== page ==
OpenMP 4.0 Support Is Ready For The GCC Compiler
Written by Michael Larabel in Compiler on 8 October 2013 at 05:57 PM EDT. Add A Comment
Today in open-source multi-threading compiler news there's been word of Intel having their OpenMP Run-Time Library be a new LLVM sub-project and Cilk-Plus multi-threading support being cleared for GCC. In an abnormally interesting day for open-source compiler news, OpenMP 4.0 support is now ready for mainlining in GCC.

OpenMP 4.0 is the latest specification for the popular and widely-used multi-processing interface on C, C++, and Fortran languages. Open Multi-Processing 4.0 was unveiled in August with new support for moving data between different compute devices, support for accelerators like DSPs, SIMD constructs are present, there's improved error handling, support for Fortran 2003, new tasking API extensions, and many other changes.

Support for OpenMP 4.0 within GCC -- which already supports OpenMP 3.1 -- has been underway for a while. Jakub Jelinek of Red Hat proposed today merging most of the "GOMP 4.0" branch into GCC trunk. The code implements the OpenMP 4.0 standard except for a few open bugs, the Fortran front-end not yet being written, offloading support isn't yet implemented, the new SIMD pragma isn't fully ready, and there's a couple of other minor issues. Seeing the OpenMP 4.0 support ready is very good news considering that the specification is still very fresh and that even Intel's OpenMP LLVM/Clang contribution is only the v3.1 specification (the same as what's in GCC at present).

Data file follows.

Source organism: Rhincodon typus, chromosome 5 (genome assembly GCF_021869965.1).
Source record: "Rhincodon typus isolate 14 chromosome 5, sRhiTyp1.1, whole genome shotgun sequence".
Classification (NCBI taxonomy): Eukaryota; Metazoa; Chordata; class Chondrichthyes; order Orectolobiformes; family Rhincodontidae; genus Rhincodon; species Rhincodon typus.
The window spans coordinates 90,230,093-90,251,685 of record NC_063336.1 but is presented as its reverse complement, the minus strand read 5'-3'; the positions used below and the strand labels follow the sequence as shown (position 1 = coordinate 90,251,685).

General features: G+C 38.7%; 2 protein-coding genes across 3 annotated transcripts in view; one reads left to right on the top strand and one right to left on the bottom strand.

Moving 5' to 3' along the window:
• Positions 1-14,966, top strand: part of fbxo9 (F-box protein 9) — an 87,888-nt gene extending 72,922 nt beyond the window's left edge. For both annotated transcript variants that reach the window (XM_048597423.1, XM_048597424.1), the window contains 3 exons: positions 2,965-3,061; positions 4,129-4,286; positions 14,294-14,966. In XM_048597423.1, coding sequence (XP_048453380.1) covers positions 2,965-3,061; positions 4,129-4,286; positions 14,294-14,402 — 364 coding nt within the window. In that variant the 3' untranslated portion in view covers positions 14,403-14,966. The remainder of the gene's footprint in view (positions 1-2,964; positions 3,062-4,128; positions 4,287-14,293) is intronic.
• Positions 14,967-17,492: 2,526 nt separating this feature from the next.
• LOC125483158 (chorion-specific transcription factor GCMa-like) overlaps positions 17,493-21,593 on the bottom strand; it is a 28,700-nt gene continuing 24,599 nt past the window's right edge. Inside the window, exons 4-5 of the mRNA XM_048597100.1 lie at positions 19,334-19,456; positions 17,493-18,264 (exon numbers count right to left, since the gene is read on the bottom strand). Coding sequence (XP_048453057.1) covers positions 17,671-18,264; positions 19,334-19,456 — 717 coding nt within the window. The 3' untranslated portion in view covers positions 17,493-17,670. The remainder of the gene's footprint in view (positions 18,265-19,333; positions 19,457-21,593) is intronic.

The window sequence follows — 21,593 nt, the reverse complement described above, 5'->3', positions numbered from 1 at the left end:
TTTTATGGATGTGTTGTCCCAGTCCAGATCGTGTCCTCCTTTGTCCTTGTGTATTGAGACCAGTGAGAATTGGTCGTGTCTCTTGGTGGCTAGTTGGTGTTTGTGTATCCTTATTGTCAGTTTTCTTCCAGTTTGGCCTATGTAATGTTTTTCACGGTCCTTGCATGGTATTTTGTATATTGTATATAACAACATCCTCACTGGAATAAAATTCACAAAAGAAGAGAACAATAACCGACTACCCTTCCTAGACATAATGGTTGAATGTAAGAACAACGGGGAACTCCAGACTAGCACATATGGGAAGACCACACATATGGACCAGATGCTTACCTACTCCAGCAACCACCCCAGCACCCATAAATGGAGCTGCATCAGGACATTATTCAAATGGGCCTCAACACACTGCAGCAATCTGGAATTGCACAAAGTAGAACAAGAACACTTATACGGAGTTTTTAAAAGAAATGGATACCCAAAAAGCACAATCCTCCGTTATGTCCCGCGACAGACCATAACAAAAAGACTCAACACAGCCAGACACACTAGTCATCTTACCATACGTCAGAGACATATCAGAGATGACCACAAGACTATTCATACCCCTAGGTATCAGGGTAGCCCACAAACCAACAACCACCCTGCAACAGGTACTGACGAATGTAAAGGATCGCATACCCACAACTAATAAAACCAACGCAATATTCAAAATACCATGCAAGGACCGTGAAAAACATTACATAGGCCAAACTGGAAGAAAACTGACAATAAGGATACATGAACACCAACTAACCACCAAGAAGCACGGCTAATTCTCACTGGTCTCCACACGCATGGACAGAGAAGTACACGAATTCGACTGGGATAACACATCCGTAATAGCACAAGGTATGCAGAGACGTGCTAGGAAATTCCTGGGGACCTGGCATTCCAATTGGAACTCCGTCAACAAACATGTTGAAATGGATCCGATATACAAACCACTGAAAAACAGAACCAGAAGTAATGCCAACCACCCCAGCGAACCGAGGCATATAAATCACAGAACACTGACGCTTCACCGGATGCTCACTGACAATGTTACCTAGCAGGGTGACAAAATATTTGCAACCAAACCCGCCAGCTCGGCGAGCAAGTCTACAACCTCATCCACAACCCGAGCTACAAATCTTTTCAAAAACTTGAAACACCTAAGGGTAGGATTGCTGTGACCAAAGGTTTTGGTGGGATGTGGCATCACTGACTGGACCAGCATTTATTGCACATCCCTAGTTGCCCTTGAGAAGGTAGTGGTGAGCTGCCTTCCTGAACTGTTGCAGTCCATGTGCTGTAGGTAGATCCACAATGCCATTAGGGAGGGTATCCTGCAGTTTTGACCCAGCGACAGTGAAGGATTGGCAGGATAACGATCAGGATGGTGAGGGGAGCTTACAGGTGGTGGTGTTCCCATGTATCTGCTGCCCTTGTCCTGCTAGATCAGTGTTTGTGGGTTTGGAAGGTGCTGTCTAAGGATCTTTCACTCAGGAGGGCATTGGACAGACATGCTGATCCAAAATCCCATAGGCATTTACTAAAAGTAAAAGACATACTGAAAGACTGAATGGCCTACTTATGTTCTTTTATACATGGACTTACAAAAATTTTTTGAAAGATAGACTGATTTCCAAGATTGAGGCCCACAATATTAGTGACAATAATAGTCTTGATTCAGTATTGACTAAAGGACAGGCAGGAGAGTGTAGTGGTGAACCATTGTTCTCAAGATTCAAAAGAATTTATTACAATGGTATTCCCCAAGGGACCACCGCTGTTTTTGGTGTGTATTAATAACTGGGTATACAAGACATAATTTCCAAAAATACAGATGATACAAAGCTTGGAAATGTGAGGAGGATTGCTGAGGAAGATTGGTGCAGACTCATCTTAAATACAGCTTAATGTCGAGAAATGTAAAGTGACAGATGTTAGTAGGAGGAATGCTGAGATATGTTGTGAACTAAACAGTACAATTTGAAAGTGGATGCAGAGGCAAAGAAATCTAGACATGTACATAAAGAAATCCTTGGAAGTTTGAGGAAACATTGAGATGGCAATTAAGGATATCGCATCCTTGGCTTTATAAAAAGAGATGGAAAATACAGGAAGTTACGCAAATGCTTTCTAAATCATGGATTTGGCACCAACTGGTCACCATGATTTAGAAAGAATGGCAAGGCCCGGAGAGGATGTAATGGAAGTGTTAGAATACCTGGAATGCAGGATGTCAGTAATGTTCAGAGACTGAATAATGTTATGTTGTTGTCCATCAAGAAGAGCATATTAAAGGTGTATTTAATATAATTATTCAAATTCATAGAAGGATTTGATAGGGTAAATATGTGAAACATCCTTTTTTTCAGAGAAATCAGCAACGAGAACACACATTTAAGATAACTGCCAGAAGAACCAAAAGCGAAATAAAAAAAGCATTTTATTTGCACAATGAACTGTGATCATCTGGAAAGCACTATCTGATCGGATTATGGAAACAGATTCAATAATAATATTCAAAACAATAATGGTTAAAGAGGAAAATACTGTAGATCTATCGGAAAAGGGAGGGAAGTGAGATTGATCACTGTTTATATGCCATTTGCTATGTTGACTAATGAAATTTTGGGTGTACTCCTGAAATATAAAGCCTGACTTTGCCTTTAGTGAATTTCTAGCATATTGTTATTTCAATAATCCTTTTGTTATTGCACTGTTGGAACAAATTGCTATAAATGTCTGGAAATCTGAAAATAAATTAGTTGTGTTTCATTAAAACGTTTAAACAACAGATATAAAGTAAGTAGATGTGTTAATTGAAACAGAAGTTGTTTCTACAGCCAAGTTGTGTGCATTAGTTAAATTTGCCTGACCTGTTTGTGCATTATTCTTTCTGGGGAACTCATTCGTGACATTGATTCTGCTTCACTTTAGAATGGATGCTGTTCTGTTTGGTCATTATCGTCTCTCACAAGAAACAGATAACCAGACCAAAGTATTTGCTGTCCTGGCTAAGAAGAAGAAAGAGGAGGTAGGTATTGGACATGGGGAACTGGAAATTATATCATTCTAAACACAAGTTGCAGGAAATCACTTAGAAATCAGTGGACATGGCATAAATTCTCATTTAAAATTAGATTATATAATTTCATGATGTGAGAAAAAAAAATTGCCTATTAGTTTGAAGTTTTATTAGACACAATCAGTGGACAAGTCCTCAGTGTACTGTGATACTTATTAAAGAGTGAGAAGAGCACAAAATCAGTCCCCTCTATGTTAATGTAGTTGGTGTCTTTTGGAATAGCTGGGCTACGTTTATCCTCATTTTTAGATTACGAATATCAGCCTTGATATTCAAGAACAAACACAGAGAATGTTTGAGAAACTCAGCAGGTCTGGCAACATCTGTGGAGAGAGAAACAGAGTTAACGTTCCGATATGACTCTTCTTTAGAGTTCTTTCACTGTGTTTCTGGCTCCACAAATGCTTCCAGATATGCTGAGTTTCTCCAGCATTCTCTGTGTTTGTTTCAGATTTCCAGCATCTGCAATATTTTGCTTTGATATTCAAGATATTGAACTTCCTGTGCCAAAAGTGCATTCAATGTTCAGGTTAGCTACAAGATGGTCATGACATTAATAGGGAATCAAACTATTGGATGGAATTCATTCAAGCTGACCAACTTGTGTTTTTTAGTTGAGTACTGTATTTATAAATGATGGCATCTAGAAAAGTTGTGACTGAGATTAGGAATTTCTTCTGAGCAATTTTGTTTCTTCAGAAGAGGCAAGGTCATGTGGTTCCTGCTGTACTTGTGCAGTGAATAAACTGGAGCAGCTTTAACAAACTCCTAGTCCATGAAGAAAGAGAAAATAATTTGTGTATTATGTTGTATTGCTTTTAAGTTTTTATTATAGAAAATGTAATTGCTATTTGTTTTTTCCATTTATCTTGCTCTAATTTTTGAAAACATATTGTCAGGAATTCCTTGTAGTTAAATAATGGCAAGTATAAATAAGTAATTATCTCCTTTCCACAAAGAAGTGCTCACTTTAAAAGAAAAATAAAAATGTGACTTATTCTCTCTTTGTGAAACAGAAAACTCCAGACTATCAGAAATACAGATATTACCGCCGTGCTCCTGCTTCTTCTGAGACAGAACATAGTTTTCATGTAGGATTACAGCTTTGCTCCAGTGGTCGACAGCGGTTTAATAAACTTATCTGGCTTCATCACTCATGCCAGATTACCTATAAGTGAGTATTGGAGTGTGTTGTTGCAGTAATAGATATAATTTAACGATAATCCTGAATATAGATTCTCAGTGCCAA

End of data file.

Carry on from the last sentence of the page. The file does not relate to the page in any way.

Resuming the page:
Jelinek is hoping to merge the GNU Compiler Collection support, the C and C++ front-end changes, GCC test suite coverage, and the libgomp changes. The call for merging the OpenMP 4.0 patches into GCC compiler can be found on the GCC-Patches mailing list.

OpenMP 4.0 should make it as a feature for GCC 4.9, which should be released as stable in the first half of 2014.

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Michael Larabel is the principal author of and founded the site in 2004 with a focus on enriching the Linux hardware experience. Michael has written more than 10,000 articles covering the state of Linux hardware support, Linux performance, graphics drivers, and other topics. Michael is also the lead developer of the Phoronix Test Suite, Phoromatic, and automated benchmarking software. He can be followed via Twitter or contacted via

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